Atlanta-based Piedmont Hospital and five sister facilities are suing Blue Cross Blue Shield of Georgia and its parent company, Anthem, after the payer stopped paying for imaging in hospitals and emergency department (ED) visits that weren't deemed an emergency. Northeast Georgia Health System is also suing in a similar case.
In the Piedmont lawsuit, the hospitals charged that the payer is involved in “a national scheme” geared to “intentionally deteriorate coverage for policyholders.”
The hospitals also said the policies are trying to reduce costs that will have “harmful consequences on access to medically necessary services, clinical integration, patient safety and quality of care.”
The imaging and ED policy changes are part of Anthem’s effort to move care into less expensive, but still appropriate locations. Anthem’s cost-cutting policies have caused opposition from providers and hospitals, but Lori McLaughlin, Anthem communications director, recently told Healthcare Dive that getting services in a “clinically appropriate setting” will result in lower healthcare costs for members and the healthcare industry overall.
“Anthem’s primary concern is to provide access to quality, safe and affordable healthcare for our affiliated health plan members. We’re always looking at new approaches to ensure clinical quality and improve affordability and we are committed to reducing overall medical cost where possible when the safety of the member is not put at risk,” she said.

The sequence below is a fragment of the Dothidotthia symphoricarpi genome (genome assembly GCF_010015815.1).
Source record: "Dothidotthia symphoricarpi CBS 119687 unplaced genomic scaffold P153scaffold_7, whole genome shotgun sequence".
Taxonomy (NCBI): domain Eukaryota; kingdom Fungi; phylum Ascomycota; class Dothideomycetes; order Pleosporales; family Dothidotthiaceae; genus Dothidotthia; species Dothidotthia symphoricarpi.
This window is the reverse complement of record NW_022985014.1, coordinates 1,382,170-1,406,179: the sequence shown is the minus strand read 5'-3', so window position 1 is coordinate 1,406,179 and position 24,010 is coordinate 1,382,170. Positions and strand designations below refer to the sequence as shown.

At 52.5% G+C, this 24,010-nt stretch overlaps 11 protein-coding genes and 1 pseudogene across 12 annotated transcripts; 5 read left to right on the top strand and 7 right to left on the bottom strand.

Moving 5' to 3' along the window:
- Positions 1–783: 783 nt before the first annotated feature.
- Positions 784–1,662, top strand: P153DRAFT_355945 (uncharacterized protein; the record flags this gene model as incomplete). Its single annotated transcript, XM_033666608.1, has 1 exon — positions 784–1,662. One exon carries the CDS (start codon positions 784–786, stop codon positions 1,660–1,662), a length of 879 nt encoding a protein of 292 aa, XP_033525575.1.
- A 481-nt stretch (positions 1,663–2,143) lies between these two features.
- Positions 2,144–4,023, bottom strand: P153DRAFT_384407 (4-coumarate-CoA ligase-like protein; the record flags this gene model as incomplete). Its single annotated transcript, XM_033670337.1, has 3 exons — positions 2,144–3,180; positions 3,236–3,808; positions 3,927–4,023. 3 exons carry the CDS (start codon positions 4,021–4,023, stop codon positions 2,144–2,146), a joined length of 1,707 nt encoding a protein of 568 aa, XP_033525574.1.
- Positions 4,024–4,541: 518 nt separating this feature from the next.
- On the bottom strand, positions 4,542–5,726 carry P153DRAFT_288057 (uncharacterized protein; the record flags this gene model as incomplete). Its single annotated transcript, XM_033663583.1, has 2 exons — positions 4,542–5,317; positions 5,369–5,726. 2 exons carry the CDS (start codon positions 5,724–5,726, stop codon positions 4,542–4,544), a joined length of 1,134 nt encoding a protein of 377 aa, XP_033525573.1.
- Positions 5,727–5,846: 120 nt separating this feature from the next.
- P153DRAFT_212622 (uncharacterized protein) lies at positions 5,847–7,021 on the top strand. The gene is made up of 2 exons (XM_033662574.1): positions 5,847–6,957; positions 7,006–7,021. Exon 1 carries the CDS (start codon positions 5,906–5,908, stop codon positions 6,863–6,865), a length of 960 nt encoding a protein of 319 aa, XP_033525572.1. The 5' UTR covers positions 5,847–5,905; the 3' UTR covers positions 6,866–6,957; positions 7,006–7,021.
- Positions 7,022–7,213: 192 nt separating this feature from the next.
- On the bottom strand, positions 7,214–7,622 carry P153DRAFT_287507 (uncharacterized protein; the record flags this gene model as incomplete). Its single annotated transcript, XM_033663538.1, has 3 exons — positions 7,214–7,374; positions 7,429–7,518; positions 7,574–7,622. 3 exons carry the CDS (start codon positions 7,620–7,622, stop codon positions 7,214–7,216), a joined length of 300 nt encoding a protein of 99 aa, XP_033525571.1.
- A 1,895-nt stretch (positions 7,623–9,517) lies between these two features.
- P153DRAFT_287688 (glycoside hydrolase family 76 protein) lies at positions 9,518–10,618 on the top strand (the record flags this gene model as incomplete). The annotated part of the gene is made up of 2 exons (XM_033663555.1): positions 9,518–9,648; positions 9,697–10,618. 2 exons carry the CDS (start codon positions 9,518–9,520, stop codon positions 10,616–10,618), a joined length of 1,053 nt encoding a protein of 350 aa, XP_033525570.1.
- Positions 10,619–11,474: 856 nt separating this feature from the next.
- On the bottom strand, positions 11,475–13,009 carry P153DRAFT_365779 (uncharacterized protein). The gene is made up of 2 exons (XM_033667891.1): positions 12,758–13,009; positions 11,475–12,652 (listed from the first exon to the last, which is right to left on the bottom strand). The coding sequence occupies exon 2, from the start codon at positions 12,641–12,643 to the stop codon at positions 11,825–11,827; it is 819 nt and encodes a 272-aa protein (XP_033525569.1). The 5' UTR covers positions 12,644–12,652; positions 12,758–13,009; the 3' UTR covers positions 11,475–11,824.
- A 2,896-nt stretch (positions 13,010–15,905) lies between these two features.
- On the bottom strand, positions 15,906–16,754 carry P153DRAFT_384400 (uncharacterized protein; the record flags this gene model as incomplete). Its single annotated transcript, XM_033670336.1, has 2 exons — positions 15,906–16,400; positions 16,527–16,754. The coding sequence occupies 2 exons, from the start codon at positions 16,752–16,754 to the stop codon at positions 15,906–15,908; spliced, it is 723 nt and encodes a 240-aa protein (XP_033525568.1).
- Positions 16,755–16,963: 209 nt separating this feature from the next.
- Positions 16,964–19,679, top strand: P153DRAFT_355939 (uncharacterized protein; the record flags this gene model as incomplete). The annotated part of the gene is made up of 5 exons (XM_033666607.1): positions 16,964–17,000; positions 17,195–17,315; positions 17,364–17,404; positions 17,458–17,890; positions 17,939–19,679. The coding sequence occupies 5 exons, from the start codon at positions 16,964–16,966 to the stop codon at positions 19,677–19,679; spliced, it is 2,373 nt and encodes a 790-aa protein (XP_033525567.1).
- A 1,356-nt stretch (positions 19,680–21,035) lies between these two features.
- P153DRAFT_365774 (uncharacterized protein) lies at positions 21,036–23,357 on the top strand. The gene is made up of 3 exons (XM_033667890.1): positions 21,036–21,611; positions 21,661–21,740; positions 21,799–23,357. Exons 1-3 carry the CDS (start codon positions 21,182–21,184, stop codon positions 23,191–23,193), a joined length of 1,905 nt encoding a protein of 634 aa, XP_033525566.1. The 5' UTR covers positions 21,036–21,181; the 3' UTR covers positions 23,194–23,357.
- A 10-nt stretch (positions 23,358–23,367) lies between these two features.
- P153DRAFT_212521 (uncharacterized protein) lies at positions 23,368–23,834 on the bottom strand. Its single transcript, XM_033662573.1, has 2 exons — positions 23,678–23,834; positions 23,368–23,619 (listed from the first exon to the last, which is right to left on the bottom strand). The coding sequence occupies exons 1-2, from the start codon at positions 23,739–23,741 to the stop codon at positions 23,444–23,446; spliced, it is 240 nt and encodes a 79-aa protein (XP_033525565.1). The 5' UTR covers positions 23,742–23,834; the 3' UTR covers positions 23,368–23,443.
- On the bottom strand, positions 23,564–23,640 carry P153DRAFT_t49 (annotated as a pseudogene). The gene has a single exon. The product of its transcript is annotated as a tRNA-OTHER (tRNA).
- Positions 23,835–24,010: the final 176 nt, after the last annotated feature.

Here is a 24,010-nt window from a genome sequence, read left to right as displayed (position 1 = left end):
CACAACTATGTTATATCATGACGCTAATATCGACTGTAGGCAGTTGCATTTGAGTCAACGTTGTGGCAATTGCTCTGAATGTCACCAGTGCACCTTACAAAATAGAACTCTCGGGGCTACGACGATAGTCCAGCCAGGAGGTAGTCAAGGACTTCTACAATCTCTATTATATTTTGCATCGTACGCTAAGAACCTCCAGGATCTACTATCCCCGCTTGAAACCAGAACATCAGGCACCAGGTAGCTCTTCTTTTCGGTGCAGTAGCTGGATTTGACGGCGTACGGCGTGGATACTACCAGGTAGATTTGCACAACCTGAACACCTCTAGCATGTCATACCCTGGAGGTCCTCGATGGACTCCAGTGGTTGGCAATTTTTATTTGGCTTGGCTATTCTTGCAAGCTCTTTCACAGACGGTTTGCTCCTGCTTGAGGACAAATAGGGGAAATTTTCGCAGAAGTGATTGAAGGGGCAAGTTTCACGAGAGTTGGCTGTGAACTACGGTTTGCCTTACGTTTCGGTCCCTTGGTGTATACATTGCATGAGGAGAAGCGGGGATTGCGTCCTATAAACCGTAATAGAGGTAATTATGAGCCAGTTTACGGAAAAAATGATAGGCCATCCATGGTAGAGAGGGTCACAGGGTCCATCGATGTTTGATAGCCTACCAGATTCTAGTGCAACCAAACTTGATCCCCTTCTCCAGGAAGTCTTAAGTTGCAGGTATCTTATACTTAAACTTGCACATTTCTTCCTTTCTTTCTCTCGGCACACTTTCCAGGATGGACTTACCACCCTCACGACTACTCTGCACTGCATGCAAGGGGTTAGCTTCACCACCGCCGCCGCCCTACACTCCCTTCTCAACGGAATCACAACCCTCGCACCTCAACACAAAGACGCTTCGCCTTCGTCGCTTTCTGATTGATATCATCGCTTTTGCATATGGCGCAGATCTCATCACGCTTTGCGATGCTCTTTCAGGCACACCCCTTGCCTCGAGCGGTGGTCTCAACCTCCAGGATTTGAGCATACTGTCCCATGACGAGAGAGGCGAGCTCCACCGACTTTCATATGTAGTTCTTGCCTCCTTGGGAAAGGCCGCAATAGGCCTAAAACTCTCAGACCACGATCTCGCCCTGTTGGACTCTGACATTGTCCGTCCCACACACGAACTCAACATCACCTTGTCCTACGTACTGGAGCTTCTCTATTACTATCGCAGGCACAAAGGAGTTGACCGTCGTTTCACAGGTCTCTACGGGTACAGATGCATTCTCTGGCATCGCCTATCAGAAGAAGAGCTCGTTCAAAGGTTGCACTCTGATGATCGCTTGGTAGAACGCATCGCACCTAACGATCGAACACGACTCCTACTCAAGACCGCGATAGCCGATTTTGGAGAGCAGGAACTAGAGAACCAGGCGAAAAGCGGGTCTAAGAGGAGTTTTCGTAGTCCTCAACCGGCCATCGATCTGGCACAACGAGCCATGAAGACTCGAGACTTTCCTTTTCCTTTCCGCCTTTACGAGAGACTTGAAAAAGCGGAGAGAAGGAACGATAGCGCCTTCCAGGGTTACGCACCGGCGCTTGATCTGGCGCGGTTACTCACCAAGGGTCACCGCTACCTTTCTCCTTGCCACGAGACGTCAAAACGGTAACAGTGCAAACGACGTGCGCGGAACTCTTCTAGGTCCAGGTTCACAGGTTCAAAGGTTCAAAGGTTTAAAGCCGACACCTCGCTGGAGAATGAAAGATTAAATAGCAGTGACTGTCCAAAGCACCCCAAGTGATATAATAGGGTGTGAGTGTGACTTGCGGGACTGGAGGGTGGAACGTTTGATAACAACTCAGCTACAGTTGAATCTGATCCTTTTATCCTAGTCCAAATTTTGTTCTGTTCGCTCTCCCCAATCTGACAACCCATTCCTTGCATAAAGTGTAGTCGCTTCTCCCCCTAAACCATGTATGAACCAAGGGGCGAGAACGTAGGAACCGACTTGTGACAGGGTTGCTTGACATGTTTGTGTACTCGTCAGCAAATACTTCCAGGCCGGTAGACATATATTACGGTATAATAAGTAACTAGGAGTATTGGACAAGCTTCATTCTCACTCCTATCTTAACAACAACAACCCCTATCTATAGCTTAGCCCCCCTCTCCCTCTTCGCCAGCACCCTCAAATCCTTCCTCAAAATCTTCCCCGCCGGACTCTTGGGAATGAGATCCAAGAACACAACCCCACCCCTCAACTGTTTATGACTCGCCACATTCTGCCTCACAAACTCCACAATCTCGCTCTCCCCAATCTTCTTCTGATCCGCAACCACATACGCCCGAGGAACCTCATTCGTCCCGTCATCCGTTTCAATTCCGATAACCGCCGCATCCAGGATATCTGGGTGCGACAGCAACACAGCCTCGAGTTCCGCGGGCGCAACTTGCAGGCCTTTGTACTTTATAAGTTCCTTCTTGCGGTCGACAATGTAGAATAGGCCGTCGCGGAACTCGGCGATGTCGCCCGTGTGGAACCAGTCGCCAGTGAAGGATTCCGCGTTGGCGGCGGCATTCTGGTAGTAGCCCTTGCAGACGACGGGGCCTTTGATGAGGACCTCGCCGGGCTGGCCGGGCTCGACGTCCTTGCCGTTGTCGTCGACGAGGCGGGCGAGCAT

Other payers are watching Anthem’s policies and related backlash closely.
“Will Anthem get a lot of pushback from patients and employers? Will hospital lobbies succeed in getting state governments to force Anthem to roll back the policy? If Anthem does not face, or successfully overcomes, these types of challenges, other payers may very well follow suit,” Lea Halim, senior research consultant at the Advisory Board, recently told Healthcare Dive.
It’s not just EDs and imaging where Anthem sees a way to reduce costs. Anthem is also cutting provider payments by 25% for separate evaluation and management (E/M) services billed by CPT modifier 25 when physicians provide services on the same day of a procedure or other service.
Anthem will start the 25% reduction on March 1 in 12 states and further expand it to Georgia and Virginia after network contract renewal. Anthem said it doesn't expect physicians “to modify their approach to delivery services,” but critics say the cut may cause providers to delay additional patient care. That could then cause patients to not get the care because of the hassle of returning on another day.
AMA President David Barbe called the payment cut “unfair” and “detrimental to physicians who are trying to practice medicine according to the needs of their patients.”
“Health insurers that reduce or deny payment for evaluation and management services associated with procedures performed on the same day are needlessly forcing patients into multiple visits and delaying the provision of necessary care,” he said.